Ian Pearson: The UK remains committed to working towards long-term peace and stability in the Democratic Republic of Congo (DRC). We support the transitional government process and continue to exert pressure on the Government to hold credible elections within the June 2006 deadline. My right hon. Friend the Secretary of State for International Development (Hilary Benn) reinforced this message during his recent visit to the DRC.
The UK is one of the largest bilateral donors to the DRC. We have a £55 million package of bilateral development assistance this year, with a focus on ending conflict and supporting the transition process to start to move towards long-term development. Other support includes justice reform to end the culture of impunity, delivery of health and education services, infrastructure rehabilitation, media and work on the transparent management of natural resources. We work closely withnon-governmental organisations, the UN, the EC, World Bank and other bilateral partners.
To ask the Secretary of State for Foreign and Commonwealth Affairs what permission is required from (a) his Department and (b) the UK diplomatic representative of the British Indian Ocean
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Territory for (i) US military missions and (ii) landing of US military or civilian aircraft on the island of Diego Garcia. 
Mr. Douglas Alexander: The 1976 Exchange of Notes, the Diego Garcia Agreement, between the Government and the Government of the United States of America concerning a United States Navy Support Facility on Diego Garcia, British Indian Ocean Territory, states in paragraph 3 that:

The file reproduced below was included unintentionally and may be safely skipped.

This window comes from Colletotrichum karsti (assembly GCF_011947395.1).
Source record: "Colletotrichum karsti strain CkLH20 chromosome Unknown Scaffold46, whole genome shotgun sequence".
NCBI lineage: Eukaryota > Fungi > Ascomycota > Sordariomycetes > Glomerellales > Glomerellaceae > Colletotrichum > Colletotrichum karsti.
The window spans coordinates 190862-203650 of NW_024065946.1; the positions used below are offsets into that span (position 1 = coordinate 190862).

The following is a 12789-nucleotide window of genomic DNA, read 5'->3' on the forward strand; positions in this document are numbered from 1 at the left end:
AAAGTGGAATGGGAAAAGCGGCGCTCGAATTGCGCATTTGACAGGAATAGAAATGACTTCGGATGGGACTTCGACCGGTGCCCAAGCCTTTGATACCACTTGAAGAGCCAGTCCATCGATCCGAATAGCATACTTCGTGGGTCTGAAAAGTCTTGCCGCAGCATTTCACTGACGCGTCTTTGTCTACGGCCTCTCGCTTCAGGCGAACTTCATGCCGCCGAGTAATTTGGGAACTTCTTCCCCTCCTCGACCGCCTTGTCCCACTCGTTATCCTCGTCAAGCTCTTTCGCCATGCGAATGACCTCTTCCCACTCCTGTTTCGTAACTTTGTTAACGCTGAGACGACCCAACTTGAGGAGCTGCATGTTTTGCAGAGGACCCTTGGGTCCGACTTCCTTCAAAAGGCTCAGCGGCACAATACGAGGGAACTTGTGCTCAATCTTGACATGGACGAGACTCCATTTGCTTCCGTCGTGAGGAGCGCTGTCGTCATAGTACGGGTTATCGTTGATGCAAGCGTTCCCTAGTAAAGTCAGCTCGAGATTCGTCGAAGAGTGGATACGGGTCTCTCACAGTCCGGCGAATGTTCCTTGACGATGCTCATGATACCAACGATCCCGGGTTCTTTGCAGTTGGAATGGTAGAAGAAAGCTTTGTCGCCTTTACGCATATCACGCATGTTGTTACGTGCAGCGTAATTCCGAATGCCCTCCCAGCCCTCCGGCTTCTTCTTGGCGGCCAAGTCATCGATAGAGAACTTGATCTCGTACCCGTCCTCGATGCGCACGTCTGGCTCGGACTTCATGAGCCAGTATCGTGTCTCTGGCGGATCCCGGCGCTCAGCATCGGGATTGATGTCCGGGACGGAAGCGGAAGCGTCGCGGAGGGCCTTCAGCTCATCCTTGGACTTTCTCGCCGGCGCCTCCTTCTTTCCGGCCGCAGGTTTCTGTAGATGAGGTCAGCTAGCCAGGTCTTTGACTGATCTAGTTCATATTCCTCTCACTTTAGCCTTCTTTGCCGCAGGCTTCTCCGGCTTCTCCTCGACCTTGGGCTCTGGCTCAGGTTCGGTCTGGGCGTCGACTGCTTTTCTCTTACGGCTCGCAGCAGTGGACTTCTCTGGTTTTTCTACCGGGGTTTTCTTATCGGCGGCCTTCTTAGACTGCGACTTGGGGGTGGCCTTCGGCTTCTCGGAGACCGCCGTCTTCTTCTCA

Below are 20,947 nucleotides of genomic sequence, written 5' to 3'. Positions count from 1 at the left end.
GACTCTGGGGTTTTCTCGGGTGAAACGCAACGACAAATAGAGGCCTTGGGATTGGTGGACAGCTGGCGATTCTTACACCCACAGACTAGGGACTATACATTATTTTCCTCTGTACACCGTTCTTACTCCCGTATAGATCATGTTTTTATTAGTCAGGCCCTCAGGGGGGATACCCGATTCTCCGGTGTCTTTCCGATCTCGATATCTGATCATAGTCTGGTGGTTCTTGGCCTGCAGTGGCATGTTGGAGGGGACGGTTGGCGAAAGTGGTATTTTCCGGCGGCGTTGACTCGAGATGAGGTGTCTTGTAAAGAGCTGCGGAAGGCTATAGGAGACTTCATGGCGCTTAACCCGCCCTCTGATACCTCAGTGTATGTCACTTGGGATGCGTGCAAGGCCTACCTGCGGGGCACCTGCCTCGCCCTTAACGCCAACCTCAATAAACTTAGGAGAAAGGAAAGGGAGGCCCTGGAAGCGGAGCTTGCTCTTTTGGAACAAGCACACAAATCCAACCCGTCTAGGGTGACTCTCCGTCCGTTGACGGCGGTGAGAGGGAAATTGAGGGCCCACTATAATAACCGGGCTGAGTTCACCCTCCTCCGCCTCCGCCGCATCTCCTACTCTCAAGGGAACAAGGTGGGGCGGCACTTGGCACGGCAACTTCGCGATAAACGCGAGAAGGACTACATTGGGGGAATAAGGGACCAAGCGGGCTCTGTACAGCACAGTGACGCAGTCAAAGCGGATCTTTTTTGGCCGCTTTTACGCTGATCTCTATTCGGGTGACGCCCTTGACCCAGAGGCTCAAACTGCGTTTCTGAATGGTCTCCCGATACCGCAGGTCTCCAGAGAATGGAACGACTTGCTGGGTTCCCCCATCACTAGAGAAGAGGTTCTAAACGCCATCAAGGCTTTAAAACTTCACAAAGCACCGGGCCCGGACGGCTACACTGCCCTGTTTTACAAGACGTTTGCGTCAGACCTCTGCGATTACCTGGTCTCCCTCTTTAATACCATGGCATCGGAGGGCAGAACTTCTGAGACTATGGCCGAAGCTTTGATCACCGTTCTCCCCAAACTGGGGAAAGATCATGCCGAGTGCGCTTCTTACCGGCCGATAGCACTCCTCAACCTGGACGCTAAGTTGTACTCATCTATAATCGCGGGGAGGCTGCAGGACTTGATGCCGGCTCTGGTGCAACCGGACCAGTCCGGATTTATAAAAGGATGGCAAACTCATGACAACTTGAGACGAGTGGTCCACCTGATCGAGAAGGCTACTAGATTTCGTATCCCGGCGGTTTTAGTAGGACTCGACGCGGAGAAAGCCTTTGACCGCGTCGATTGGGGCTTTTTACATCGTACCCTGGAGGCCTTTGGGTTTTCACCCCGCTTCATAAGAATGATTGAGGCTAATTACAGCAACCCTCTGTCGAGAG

Both Governments shall consult periodically on joint objectives, policies and activities in the area. As regards the use of the facility in normal circumstances, the US Commanding Officer and the Officer in Charge of the United Kingdom Service element shall inform each other of intended movements of ships and aircraft. In other circumstances the use of the facility shall be a matter for the joint decision of the two Governments."
Mr. Douglas Alexander: Former President Gutierrez was dismissed by Congress in April following demonstrations in Quito in protest at interference by Gutierrez in the judiciary. Gutierrez had controversially dismissed the Supreme Court. Congress appointed the Vice-President, Alfredo Palacio, to replace him. President Palacio has called for a popular consultation on possible political reforms. His Government is in discussion with political parties in Congress, and with representative social organisations, on the possible format and timing of a popular referendum. There is no agreement so far. The appointment of new judges to a new Supreme Court is expected shortly.
Mr. Redwood: To ask the Secretary of State for Foreign and Commonwealth Affairs which EU directives he expects will be converted into regulations in accordance with the policy set out in COM (2005) 535. 
Mr. Douglas Alexander:
The Commission made a series of proposals for simplifying existing European legislation in its Communication COM (2005) 535. We have welcomed these proposals as a practical contribution to the common efforts of the Commission and UK Presidency to pursue the European better regulation agendaan agenda crucial to European competitiveness. The Commission Communication includes proposals to substitute directives with regulations, where this fits with simplification goals and principles of subsidiarity and proportionality. The choice of legal instrument will be decided on a case by case basis, with negotiations on the individual dossiers beginning in 2006.